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When you are talking about suing a school, things are much different. Any governmental entity has certain protections. You have 90 days to file what is called a tort claims notice or you may be barred forever from doing so. It is much too complicated to explain everything on this site, so you should contact an attorney as soon as possible.
Attorney answers to questions are for general purposes only and do not establish an attorney-client relationship. There are always specific facts that are important for an attorney to review before providing advice to a Client. In no way should you rely on the response provided herein to conduct your legal affairs on your own. You should always hire an attorney before you rely on advice provided.
You should obtain needed medical care and treatment immediately and follow the doctor's advice. Do not give any statements to the adverse party or insurance company nor grant them access to any medical records. Photograph the injuries and the damage done to any property. Contact a personal injury attorney in your area as soon as possible so that you can protect your rights. You may also find it helpful to review the Legal Guides I have published on Avvo.com dealing with many of the issues you are now facing. You can access my Legal Guides through my profile page on Avvo.
Legal Disclaimer: If this information has been helpful, please indicate below. Mr. Lundeen is licensed to practice law in Florida and Vermont. The response herein is not legal advice and does not create an attorney/client relationship. The response is in the form of legal education and is intended to provide general information about the matter within the question. Oftentimes the question does not include significant and important facts and timelines that, if known, could significantly change the reply and make it unsuitable. Mr. Lundeen strongly advises the questioner to confer with an attorney in your state in order to ensure proper advice is received.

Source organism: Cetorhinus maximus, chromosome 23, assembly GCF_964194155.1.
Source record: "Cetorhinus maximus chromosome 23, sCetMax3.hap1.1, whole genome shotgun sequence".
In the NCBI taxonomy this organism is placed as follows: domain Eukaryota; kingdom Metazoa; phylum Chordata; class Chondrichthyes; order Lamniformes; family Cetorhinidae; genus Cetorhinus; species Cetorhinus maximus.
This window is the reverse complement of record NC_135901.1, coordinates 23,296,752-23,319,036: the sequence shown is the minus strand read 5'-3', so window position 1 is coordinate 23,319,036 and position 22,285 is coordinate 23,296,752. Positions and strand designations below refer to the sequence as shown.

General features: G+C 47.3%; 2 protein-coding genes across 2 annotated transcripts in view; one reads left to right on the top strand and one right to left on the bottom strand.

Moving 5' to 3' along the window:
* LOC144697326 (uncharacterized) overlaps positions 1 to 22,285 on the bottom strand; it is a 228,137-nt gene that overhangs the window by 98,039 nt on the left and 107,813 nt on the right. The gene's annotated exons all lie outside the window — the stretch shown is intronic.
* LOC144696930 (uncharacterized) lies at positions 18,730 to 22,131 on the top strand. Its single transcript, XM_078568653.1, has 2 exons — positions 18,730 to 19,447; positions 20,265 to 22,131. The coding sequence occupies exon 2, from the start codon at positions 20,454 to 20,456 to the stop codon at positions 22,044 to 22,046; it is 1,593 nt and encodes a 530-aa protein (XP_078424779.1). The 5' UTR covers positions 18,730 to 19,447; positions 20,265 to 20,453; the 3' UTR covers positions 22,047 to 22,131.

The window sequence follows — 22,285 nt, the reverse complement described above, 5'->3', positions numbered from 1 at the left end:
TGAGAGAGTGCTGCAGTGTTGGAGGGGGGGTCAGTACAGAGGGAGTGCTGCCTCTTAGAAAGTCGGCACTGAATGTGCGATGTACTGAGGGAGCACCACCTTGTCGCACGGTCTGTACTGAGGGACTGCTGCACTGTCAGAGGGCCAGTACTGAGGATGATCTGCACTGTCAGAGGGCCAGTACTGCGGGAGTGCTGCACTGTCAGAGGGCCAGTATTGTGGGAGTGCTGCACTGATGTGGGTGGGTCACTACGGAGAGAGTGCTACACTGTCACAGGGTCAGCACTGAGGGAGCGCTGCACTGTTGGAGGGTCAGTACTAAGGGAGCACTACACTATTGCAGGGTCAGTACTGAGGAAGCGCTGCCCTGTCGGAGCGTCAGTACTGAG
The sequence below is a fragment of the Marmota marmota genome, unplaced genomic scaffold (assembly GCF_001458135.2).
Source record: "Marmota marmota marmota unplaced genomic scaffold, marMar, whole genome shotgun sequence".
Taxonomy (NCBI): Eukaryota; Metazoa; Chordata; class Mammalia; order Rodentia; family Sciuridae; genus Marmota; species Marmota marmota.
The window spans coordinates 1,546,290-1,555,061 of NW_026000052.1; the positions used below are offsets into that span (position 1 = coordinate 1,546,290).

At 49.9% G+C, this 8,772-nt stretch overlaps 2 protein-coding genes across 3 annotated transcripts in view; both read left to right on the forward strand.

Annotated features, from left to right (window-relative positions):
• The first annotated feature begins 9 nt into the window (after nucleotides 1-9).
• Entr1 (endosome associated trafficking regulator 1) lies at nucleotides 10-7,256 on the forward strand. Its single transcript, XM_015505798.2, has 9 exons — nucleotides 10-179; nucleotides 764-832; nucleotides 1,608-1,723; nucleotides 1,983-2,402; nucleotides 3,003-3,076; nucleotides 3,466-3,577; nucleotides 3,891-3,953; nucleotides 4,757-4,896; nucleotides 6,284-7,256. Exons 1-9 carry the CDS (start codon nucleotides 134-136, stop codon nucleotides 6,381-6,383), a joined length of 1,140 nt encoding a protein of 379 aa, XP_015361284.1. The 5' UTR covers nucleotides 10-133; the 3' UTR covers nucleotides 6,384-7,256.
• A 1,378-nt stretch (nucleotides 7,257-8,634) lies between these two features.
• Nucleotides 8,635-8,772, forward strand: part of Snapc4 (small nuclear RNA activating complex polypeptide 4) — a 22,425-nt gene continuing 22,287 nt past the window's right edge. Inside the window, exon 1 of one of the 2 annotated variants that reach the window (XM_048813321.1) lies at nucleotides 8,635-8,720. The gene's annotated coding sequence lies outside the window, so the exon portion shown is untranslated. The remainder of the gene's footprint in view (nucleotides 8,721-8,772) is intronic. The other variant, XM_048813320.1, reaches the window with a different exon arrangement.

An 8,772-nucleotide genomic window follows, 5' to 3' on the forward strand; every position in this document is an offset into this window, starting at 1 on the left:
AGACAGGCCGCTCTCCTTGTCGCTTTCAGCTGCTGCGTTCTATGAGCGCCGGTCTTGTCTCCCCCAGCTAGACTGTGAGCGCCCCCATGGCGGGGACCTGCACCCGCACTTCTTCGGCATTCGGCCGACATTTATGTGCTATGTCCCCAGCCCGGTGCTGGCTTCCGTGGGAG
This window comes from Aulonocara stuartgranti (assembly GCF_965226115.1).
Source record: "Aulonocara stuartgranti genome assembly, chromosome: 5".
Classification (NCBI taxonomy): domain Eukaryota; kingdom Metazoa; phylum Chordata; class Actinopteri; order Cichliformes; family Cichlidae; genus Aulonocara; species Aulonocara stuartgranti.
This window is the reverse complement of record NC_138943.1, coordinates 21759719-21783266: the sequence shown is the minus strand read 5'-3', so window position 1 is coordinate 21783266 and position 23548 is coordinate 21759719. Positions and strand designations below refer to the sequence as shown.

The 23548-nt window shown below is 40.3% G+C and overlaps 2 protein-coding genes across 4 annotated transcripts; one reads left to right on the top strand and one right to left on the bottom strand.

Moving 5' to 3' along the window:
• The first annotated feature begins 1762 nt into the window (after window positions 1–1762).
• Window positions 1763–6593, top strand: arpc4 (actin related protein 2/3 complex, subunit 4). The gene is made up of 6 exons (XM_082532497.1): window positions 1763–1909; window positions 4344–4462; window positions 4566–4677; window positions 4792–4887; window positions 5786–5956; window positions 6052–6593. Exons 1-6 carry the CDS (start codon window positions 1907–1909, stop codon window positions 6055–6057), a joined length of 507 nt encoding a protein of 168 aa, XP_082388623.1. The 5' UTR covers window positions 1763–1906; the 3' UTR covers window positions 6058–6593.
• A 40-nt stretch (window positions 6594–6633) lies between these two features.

Before I respond to your inquiry, I must state that we have not spoken, I have not reviewed the relevant documents and facts, and I do not represent you. Therefore, my discussion below is not a legal opinion, but is informational only. Finally, my discussion applies only to issues to which Pennsylvania, New Jersey or Federal law applies, unless otherwise specified. This response shall not form the basis of an attorney-client relationship.
The first issue to consider is whether the school in question is a public or private school. If the school is private, you can presume under the normal mechanics of a tort action in either Pennsylvania or New Jersey. If your daughter attends a public school, the claim will be governed by the state’s applicable tort claims act. The tort claims act will limit the amount of recovery to a statutory cap. However, the potential recovery for the injuries you describe likely falls below the damages cap, so it should be of little concern. Of critical importance is the tort claims act’s notice requirement and procedural limitations. If the school is in Pennsylvania, you must file notice of intention to make a claim within six months of the accident. If in New Jersey, you must file the notice within ninety days of the accident. Failure to satisfy these notice requirements can and will bar your claim entirely.
Assuming the school is a public school and you meet the notice deadlines, the rest of the case will be governed via general negligence and property liability principals.